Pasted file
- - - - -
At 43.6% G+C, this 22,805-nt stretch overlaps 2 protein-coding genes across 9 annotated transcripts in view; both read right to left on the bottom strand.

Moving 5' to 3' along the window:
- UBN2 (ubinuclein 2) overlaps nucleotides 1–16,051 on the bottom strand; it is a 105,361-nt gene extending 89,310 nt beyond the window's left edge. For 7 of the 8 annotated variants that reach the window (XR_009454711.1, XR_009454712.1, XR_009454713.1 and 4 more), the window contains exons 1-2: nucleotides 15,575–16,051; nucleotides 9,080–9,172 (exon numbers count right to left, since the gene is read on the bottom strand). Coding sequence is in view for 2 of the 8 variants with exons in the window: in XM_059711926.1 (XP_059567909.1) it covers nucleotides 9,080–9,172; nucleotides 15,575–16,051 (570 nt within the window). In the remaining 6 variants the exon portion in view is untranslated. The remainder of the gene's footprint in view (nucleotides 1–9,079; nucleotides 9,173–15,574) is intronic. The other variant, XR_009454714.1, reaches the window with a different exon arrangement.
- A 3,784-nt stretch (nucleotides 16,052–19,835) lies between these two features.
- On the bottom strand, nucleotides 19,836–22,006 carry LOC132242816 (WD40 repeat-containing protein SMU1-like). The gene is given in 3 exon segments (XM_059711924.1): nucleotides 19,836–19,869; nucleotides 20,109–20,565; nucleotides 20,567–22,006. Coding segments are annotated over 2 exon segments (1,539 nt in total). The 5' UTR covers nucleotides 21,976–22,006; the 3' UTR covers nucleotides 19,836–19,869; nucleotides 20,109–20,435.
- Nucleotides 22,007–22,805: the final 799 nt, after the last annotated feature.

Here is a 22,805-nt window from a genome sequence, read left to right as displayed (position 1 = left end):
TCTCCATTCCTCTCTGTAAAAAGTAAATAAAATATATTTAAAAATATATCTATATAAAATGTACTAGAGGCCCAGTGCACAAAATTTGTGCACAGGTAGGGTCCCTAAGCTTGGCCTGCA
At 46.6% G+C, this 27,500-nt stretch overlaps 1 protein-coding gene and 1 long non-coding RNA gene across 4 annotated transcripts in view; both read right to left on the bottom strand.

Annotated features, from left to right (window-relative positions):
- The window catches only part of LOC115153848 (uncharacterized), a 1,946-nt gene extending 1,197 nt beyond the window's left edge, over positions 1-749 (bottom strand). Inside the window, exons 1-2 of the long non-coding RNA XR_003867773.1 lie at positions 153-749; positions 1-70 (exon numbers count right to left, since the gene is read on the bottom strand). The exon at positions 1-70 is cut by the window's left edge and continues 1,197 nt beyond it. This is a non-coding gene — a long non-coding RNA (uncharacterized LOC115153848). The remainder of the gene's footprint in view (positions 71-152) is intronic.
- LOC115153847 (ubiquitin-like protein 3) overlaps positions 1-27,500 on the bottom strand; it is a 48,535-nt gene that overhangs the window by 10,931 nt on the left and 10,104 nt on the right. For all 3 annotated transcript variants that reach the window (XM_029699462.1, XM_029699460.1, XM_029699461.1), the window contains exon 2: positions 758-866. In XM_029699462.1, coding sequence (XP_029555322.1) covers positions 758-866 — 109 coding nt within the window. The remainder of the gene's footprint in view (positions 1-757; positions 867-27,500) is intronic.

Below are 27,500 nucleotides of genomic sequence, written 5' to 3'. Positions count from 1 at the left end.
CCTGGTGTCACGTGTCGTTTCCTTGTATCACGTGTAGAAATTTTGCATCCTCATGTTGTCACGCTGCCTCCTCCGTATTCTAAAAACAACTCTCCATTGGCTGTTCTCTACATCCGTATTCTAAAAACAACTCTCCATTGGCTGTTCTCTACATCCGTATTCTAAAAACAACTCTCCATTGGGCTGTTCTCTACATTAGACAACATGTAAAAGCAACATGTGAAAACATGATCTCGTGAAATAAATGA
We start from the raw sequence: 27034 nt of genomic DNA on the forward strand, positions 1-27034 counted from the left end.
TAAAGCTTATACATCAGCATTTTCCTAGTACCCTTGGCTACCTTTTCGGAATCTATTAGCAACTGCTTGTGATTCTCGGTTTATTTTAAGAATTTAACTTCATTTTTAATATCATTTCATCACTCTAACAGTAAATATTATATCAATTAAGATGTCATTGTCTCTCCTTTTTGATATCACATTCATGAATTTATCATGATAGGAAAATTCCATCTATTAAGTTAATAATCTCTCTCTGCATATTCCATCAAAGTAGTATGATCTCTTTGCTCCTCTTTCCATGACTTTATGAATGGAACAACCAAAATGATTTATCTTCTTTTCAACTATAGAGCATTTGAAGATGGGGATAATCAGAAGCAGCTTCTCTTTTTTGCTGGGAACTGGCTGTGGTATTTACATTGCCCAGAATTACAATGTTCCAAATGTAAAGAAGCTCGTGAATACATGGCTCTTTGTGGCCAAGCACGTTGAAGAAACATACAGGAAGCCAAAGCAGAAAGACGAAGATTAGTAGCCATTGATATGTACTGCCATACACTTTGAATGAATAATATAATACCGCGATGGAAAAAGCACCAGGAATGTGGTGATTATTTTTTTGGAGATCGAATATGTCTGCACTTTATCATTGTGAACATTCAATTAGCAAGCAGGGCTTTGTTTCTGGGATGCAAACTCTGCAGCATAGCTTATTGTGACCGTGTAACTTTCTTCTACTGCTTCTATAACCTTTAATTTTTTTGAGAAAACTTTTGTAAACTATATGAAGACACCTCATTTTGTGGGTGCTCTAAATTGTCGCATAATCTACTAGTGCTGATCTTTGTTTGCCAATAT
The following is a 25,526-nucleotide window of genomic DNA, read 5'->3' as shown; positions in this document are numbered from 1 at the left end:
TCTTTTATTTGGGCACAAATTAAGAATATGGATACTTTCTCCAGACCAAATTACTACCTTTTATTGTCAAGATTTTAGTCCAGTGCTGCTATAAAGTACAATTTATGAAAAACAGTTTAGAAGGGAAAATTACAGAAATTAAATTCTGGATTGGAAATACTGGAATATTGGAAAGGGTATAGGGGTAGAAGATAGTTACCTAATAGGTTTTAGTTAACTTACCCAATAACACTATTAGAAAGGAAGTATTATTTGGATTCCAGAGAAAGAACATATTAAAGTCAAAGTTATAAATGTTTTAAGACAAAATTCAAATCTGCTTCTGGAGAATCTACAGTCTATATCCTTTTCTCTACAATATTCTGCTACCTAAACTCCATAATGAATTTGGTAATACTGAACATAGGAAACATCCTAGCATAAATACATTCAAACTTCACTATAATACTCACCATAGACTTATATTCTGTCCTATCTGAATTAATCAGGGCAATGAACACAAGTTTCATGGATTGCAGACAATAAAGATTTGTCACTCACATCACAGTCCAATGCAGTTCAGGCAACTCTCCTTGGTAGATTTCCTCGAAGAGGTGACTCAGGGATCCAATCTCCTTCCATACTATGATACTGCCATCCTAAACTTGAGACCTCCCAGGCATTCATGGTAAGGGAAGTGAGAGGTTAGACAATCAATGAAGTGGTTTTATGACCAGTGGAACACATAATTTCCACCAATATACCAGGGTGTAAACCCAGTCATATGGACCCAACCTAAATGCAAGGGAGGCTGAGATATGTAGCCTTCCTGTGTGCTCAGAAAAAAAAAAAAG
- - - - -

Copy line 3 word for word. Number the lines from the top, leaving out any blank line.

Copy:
- UBN2 (ubinuclein 2) overlaps nucleotides 1–16,051 on the bottom strand; it is a 105,361-nt gene extending 89,310 nt beyond the window's left edge. For 7 of the 8 annotated variants that reach the window (XR_009454711.1, XR_009454712.1, XR_009454713.1 and 4 more), the window contains exons 1-2: nucleotides 15,575–16,051; nucleotides 9,080–9,172 (exon numbers count right to left, since the gene is read on the bottom strand). Coding sequence is in view for 2 of the 8 variants with exons in the window: in XM_059711926.1 (XP_059567909.1) it covers nucleotides 9,080–9,172; nucleotides 15,575–16,051 (570 nt within the window). In the remaining 6 variants the exon portion in view is untranslated. The remainder of the gene's footprint in view (nucleotides 1–9,079; nucleotides 9,173–15,574) is intronic. The other variant, XR_009454714.1, reaches the window with a different exon arrangement.